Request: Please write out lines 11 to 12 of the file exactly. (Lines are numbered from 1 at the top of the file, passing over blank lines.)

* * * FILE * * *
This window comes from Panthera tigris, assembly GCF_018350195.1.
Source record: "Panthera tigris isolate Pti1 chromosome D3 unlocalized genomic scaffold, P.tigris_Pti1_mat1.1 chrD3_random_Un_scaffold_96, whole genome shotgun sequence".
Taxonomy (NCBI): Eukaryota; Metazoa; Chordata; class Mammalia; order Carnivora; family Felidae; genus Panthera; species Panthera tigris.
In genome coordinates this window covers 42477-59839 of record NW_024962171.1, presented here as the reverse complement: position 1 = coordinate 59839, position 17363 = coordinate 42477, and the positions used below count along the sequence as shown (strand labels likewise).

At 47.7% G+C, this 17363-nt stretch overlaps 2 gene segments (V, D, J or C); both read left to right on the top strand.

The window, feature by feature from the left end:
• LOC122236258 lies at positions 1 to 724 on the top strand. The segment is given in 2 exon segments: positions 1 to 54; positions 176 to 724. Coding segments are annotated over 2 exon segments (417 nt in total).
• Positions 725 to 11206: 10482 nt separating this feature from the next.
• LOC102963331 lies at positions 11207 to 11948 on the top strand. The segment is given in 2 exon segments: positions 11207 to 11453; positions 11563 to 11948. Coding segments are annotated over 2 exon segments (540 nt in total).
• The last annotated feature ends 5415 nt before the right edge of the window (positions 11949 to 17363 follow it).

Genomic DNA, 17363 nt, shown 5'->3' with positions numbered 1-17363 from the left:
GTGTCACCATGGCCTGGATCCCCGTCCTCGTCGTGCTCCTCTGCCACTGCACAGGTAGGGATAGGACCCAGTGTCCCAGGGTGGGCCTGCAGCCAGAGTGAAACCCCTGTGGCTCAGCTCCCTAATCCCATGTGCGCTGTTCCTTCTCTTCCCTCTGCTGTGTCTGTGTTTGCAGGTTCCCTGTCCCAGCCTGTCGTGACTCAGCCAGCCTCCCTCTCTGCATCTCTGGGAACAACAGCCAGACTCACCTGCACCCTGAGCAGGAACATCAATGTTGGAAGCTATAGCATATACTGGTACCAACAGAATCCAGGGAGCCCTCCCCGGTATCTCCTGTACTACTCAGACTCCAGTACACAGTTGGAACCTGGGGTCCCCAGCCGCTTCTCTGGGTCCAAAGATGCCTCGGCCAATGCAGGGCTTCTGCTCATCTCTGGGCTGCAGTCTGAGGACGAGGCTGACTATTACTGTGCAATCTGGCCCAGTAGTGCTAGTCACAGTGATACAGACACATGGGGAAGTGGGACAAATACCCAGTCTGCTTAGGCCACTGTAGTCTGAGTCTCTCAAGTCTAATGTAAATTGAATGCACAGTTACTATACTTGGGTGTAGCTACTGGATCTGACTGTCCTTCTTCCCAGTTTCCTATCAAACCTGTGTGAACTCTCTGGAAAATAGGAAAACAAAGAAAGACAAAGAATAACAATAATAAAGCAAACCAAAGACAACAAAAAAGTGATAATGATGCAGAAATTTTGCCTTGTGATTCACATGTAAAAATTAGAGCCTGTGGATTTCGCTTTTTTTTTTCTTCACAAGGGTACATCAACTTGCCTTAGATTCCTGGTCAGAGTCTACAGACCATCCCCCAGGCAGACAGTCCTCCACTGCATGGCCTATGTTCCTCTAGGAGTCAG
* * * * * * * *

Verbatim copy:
Genomic DNA, 17363 nt, shown 5'->3' with positions numbered 1-17363 from the left:
GTGTCACCATGGCCTGGATCCCCGTCCTCGTCGTGCTCCTCTGCCACTGCACAGGTAGGGATAGGACCCAGTGTCCCAGGGTGGGCCTGCAGCCAGAGTGAAACCCCTGTGGCTCAGCTCCCTAATCCCATGTGCGCTGTTCCTTCTCTTCCCTCTGCTGTGTCTGTGTTTGCAGGTTCCCTGTCCCAGCCTGTCGTGACTCAGCCAGCCTCCCTCTCTGCATCTCTGGGAACAACAGCCAGACTCACCTGCACCCTGAGCAGGAACATCAATGTTGGAAGCTATAGCATATACTGGTACCAACAGAATCCAGGGAGCCCTCCCCGGTATCTCCTGTACTACTCAGACTCCAGTACACAGTTGGAACCTGGGGTCCCCAGCCGCTTCTCTGGGTCCAAAGATGCCTCGGCCAATGCAGGGCTTCTGCTCATCTCTGGGCTGCAGTCTGAGGACGAGGCTGACTATTACTGTGCAATCTGGCCCAGTAGTGCTAGTCACAGTGATACAGACACATGGGGAAGTGGGACAAATACCCAGTCTGCTTAGGCCACTGTAGTCTGAGTCTCTCAAGTCTAATGTAAATTGAATGCACAGTTACTATACTTGGGTGTAGCTACTGGATCTGACTGTCCTTCTTCCCAGTTTCCTATCAAACCTGTGTGAACTCTCTGGAAAATAGGAAAACAAAGAAAGACAAAGAATAACAATAATAAAGCAAACCAAAGACAACAAAAAAGTGATAATGATGCAGAAATTTTGCCTTGTGATTCACATGTAAAAATTAGAGCCTGTGGATTTCGCTTTTTTTTTTCTTCACAAGGGTACATCAACTTGCCTTAGATTCCTGGTCAGAGTCTACAGACCATCCCCCAGGCAGACAGTCCTCCACTGCATGGCCTATGTTCCTCTAGGAGTCAG